I always marveled the simple in design white sleeveless vest for all the services it rendered. It never even cared where it ended up after its owner threw it out after clinging to his skin and exploiting it to the hilt. They mostly ended up as a shoe-shining cloth, a mop, a duster, etc. Why should someone discard such good quality pure white cotton cloth?

I never understood why any more layers than absolutely necessary are worn in a hot climate, but I always felt that it absorbed the sweat. It absorbed the sweat, got wet, making me feel a bit uncomfortable at times, but it always stopped the passage of the sweat to the outer layer of the Olive Green (OG) Uniform. The white salt left on the shirt after the sweat dried up was rather un-soldierly. My skin never felt comfortable touching the thick clothed OG shirt. The poor banian maintained an impregnable gap between my skin and the thick shirt.

Some of my friends in the Army wore a banian with sleeves. I always preferred the sleeveless version to avoid ‘Sunday is longer than Monday‘ syndrome. This happens when you wear a short sleeved shirt or T shirt, under which you have worn a sleeved banian and the sleeve of the banian creeps out of the shirt sleeve.

On joining Sainik School Amaravathinagar (TN) at the age of nine, my box had a dozen banians. We had to wear the banian for the morning Physical Training (PT). The aim was to observe the physical development of the body and to ensure that there were no skin infections. This practice of wearing the banian for PT continued on to the National Defence Academy (NDA) and the Indian Military Academy (IMA), till I was commissioned as an officer, after which I started wearing the white T-shirt as was the practice for all officers. The men still wore the faithful banian for PT. I still enjoyed the banian clinging to my skin and ensured that I had it on at all times.

My sahayak (helper) in the regiment was Sepoy Hukum Chand, who served me with at most dedication, love and care. He was my accountant, my personnel assistant, my bodyguard, my radio operator, my buddy in all aspects. He ensured everything for me – from when I got up, my morning tea, my cigarettes, my uniform, my room, my wardrobe, my outfit for the evening party etc. This continued for long seven years until seven year itch erupted – I got married and Hukum Chand refused to be dictated to as to what dress I wore for the evening party. My wife did not approve the suit Hukum Chand had chosen for me to wear that evening as it did not match her saree. My wife won and Hukum Chand lost.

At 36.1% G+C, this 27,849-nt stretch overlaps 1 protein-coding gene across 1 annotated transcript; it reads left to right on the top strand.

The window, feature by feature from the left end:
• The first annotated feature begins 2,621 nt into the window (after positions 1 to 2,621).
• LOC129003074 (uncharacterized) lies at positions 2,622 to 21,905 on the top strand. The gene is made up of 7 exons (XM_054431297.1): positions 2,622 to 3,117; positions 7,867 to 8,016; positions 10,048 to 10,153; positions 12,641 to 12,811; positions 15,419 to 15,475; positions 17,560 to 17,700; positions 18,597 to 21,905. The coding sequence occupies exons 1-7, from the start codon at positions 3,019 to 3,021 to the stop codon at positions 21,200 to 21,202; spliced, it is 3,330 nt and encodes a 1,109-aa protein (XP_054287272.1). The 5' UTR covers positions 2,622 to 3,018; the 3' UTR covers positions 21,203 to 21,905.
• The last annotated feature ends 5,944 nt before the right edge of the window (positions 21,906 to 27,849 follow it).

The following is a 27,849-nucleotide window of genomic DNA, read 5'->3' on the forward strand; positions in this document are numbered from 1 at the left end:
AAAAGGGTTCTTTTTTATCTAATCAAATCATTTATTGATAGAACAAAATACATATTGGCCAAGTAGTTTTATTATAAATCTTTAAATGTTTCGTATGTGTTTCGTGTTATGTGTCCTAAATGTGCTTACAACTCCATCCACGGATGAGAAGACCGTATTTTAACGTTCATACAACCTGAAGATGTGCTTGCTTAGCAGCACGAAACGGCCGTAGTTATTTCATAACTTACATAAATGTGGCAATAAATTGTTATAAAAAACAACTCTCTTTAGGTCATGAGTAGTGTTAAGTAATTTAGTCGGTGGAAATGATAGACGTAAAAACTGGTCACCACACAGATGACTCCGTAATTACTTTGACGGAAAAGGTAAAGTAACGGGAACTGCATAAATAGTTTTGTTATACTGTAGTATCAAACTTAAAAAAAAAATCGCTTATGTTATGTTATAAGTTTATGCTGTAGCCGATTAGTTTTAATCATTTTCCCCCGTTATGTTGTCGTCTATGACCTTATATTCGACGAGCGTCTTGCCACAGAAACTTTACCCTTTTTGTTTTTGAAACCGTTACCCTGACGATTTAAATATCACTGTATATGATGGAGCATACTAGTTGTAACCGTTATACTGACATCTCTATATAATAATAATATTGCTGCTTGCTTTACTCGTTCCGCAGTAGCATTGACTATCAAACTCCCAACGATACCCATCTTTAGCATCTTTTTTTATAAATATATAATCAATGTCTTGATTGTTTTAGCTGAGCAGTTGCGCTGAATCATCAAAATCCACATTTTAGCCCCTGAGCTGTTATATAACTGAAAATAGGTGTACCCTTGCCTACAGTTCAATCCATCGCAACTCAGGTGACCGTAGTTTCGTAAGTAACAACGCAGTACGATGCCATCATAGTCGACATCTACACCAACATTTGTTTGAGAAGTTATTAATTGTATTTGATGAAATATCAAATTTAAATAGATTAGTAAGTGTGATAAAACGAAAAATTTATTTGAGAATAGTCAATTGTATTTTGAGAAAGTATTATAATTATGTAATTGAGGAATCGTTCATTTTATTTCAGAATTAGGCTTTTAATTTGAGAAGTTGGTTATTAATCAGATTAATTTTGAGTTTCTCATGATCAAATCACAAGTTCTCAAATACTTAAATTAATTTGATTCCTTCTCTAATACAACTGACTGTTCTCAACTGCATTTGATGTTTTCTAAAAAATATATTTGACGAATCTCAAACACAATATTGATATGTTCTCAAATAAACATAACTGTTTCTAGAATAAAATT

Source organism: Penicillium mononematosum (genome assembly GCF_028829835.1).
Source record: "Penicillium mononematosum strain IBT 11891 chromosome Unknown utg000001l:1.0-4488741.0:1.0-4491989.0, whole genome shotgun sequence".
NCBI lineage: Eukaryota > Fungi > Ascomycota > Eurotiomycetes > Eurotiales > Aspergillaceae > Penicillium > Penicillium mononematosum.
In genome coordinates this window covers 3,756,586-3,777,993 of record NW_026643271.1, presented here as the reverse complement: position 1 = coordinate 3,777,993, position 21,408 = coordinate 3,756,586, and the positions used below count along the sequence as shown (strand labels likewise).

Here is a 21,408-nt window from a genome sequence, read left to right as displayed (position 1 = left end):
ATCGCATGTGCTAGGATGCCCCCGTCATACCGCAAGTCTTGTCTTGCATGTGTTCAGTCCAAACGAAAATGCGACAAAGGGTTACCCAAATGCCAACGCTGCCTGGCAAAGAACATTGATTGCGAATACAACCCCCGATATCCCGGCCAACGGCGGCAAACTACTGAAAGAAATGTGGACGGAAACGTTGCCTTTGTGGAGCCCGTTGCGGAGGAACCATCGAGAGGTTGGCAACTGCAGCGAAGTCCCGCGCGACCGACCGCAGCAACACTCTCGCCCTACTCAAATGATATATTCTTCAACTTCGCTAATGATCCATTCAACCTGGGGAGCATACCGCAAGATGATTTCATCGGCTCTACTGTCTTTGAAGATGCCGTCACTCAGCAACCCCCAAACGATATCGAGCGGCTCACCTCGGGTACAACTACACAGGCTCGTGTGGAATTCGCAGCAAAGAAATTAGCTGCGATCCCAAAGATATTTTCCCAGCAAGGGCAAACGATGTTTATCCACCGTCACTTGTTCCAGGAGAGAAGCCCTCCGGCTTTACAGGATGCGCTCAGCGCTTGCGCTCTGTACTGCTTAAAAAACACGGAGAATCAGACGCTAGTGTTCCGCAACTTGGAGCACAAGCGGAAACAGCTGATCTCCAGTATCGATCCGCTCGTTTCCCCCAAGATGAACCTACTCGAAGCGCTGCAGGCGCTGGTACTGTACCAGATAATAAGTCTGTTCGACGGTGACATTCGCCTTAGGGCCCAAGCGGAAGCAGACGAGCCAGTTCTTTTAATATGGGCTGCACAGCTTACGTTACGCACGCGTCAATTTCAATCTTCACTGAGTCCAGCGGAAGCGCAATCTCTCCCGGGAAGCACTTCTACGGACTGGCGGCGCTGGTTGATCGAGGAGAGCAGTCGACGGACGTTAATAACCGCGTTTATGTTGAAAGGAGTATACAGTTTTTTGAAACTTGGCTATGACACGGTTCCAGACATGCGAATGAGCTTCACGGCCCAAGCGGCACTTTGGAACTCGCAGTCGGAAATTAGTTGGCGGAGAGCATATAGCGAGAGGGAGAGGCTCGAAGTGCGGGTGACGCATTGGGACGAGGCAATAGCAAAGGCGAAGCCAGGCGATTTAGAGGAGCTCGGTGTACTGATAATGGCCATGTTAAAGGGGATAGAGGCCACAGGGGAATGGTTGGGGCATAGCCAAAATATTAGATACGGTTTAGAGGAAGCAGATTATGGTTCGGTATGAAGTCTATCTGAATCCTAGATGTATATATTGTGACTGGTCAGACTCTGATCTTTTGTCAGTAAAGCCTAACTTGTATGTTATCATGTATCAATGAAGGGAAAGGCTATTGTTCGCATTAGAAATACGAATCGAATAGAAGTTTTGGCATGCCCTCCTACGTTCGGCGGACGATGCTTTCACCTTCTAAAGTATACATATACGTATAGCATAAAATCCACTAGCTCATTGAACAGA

Sepoy Hukum Chand had observed my keenness to wear the banian at all times and every six months he bought a dozen of them from the regimental canteen (he paid for it with my money as he was my accountant and I had no clue about the expenses). On enquiring as to why he bought new banians every six months, he told me that they become yellow on washing repeatedly in brackish water used by the waherman. He used to snip off the shoulder straps and cut open the trunk and it became a shining cloth for him to polish the leather boots and the belt and also the brass badges of rank. He said that the yellow shining-cloth available at the regimental canteen left yellow lint on the OG uniform and the black boots and looked awesome and he had to put in extra effort to clean-up after polishing. Used and many-time washed white banian was best suited for it and one did not have to pay to buy the shining-cloth – What a costly saving?  He had the thin cloth for the leather boots and belt and the thicker ones for the brass.

After five years of postings on staff and various long courses, I returned to the regiment at Sikkim as a Battery Commander. Sepoy Sri Chand was this time assigned as my Sahayak and Hukum Chand was by then promoted to the rank of a Havildar. A few days after I rejoined the unit, Havildar Hukum Chand came to my bunker while I was having my afternoon siesta and started admonishing Sepoy Sri Chand as he had not maintained the Saheb’s bunker as per standard. Hukum Chand started advising Sri Chand about my likes and dislikes, my preference of tea, food, clothes, cigarette, etc. At the end he said “Saheb likes wearing a banian at all times, even while he is sleeping.” That was the time I observed that I was sleeping in my favourite lungi-banian. He added that I preferred wearing the thick banian under the uniform and the thin ones under the civil dress. A preference I never had and may have been cultivated by Hukum Chand to ensure that he had a constant supply of thin and thick cloth for polishing the leather and the brass.

Many a times your preferences and habits are not self-developed, but thrust upon you by the environment.